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his or her money, what is the probability that you will lose your

[Ans. .868.]

2. Suppose that you are shooting craps, and you always hold the
dice. You have $20, your opponent has $10, and $1 is bet on each
game; estimate your probability of ruin.

3. Two government agencies, A and B, are competing for the same
task. A has 50 positions, and B has 20. Each year one position
is taken away from one of the agencies, and given to the other.
If 52 per cent of the time the shift is from A to B, what do you
predict for the future of the two agencies?

[Ans. One agency will be abolished. B survives with probability
.8, A with probability .2.]

4. What is the approximate value of xA if you are rich, and the
gambler starts with $1?

5. Consider a simple model for evolution. On a small island there is
room for 1000 members of a certain species. One year a favorable
mutant appears. We assume that in each subsequent generation
either the mutants take one place from the regular members of
the species, with probability .6, or the reverse happens. Thus,
for example, the mutation disappears in the very ¬rst generation
with probability .4. What is the probability that the mutants
eventually take over? [Hint: See Exercise 4.]

[Ans. .]

6. Verify that the proof of formula 4.8 in the text is still correct
when p > 2 . Interpret formula 4.8 for this case.
7. Show that if p > 2 , and both parties have a substantial amount
of money, your probability of ruin is approximately 1/r A .
8. Modify the proof in the text to apply to the case p = 2 . What is
the probability of your ruin?

[Ans. B/N .]

9. You are matching pennies. You have 25 pennies to start with,
and your opponent has 35. What is the probability that you will
win all his or her pennies?

10. Jones lives on a short street, about 100 steps long. At one end of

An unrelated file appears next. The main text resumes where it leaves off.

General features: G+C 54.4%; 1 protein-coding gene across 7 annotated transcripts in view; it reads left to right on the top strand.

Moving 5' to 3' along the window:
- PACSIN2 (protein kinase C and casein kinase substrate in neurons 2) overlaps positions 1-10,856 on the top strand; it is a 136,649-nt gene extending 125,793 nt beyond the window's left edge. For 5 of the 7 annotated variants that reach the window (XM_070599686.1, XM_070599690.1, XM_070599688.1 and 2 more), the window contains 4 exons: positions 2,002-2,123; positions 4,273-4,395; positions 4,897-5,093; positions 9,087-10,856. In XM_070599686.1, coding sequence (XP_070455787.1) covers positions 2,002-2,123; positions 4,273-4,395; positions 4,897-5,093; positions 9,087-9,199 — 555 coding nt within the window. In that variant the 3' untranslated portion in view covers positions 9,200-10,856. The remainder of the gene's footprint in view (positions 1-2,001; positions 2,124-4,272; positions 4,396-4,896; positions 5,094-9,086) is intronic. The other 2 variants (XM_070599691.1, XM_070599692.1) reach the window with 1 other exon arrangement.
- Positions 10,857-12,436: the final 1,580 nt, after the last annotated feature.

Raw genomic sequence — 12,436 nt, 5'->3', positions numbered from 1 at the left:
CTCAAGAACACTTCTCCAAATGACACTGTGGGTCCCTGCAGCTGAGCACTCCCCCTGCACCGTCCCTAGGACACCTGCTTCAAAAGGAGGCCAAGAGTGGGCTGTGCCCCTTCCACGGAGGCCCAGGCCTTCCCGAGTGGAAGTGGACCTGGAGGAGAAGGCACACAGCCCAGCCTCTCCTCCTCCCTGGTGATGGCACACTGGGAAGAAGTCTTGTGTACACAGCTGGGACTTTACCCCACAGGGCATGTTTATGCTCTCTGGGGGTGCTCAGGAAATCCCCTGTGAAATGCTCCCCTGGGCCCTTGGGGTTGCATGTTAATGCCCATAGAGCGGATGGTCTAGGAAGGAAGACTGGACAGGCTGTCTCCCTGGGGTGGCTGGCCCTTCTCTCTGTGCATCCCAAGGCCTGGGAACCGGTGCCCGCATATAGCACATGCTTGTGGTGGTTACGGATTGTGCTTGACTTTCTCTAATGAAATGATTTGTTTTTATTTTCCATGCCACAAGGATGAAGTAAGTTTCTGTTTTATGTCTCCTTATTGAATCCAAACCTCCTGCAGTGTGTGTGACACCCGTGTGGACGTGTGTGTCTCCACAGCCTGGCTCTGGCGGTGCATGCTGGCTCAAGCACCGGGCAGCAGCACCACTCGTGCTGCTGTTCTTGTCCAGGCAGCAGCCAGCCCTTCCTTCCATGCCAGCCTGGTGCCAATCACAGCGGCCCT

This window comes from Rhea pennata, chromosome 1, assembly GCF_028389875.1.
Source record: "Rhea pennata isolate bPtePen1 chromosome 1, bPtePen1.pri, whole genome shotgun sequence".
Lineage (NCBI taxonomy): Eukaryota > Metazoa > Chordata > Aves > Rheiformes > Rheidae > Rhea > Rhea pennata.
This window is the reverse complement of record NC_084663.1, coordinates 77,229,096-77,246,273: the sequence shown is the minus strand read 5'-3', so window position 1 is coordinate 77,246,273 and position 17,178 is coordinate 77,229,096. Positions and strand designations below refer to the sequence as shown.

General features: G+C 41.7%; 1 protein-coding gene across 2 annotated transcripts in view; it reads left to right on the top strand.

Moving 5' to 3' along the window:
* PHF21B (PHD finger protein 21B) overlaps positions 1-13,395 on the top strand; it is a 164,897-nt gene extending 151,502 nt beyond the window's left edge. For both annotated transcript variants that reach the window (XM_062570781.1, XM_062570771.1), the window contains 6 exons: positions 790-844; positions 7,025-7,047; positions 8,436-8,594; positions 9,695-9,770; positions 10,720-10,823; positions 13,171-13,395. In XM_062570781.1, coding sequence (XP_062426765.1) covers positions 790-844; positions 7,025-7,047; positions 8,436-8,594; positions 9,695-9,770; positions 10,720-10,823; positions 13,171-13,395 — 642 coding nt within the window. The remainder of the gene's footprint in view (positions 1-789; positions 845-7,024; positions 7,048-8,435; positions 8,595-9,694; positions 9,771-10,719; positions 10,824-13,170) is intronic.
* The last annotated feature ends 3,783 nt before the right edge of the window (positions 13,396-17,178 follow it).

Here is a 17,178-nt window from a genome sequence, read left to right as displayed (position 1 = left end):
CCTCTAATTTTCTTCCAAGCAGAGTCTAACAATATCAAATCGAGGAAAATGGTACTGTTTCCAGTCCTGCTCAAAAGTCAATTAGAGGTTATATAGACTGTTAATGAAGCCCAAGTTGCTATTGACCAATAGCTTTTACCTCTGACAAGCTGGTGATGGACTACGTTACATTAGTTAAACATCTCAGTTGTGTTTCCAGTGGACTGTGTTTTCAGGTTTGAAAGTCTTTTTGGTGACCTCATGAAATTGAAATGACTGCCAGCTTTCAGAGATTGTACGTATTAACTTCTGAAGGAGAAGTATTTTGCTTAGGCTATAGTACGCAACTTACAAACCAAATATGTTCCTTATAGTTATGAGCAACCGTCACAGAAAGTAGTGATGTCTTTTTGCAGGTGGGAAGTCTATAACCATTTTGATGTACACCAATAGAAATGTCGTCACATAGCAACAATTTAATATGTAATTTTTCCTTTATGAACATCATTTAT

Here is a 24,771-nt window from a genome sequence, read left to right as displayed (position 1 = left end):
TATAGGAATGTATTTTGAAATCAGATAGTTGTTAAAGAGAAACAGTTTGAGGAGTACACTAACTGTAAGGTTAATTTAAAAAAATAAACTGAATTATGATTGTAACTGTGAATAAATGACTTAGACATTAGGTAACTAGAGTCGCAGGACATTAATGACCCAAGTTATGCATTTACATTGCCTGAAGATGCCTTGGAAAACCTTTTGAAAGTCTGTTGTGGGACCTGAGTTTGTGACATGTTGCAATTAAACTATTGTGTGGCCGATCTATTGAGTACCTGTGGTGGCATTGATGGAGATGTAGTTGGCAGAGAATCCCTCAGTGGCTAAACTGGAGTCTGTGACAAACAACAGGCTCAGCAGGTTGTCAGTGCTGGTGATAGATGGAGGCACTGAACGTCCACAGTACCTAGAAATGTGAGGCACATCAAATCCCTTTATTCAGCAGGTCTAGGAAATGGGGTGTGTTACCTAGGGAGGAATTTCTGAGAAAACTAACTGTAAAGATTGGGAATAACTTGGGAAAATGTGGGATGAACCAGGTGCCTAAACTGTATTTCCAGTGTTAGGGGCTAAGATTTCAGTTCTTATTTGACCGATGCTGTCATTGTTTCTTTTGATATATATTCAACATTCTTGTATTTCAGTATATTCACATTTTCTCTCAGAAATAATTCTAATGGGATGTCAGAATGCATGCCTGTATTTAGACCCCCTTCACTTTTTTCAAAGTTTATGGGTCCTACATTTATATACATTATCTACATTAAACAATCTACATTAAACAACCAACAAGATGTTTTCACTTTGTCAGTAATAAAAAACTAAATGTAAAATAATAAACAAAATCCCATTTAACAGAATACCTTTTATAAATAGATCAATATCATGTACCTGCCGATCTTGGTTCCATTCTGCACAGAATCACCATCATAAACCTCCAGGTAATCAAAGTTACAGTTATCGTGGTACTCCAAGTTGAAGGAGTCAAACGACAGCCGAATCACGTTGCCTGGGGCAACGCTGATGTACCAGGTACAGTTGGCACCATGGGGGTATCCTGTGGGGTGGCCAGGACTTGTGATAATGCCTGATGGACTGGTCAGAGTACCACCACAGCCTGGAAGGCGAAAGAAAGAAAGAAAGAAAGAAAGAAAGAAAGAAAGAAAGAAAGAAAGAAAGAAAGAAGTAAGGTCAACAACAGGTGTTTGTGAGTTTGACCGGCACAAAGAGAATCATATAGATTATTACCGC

the street is Jones™s home, at the other a lake, and in the middle
a bar. One evening Jones leaves the bar in a state of intoxication,
and starts to walk at random. What is the probability that Jones
will fall into the lake if

(a) Jones is just as likely to take a step to the right as to the
[Ans. .]

(b) Jones has probability .51 of taking a step towards home?
[Ans. .119.]

11. You are in the following hopeless situation: You are playing a
game in which you have only 3 chance of winning. You have
$1, and your opponent has $7. What is the probability of your
winning all his or her money if

(a) You bet $1 each time?
[Ans. .]

(b) You bet all your money each time?
[Ans. .]

12. Repeat Exercise 11 for the case of a fair game, where you have
probability 1 of winning.

13. Modify the proof in the text to compute yi , the probability of
reaching state N = 5.

14. Verify, in Exercise 13, that xi + yi = 1 for every state. Interpret.

Note: The following exercises deal with the following ruin prob-
lem: A and B play a game in which A has probability W of
winning. They keep playing until either A has won six times or
B has won three times.

15. Set up the process as a Markov chain whose states are (a, b),
where a is the number of times A won, and b the number of B

16. For each state compute the probability of A winning from that
position. [Hint: Work from higher a- and b-values to lower ones.]

17. What is the probability that A reaches his or her goal ¬rst?

[Ans. .]

18. Suppose that payments are made as follows: If A wins six games,
A receives $1, if B wins three games then A pays $1. What is the
expected value of the payment, to the nearest penny?

Suggested reading.
Cramer, Harald, The Elements of Probability Theory, Part I, 1955.
Feller, W., An Introduction to Probability Theory and its Applications,
Goldberg, S., Probability: An Introduction, 1960.
Mosteller, F., Fifty Challenging Problems in Probability with Solutions,
Neyman, J., First Course in Probability and Statistics, 1950.
Parzen, E., Modern Probability Theory and Its Applications, 1960.
Whitworth, W. A., Choice and Chance, with 1000 Exercises, 1934.

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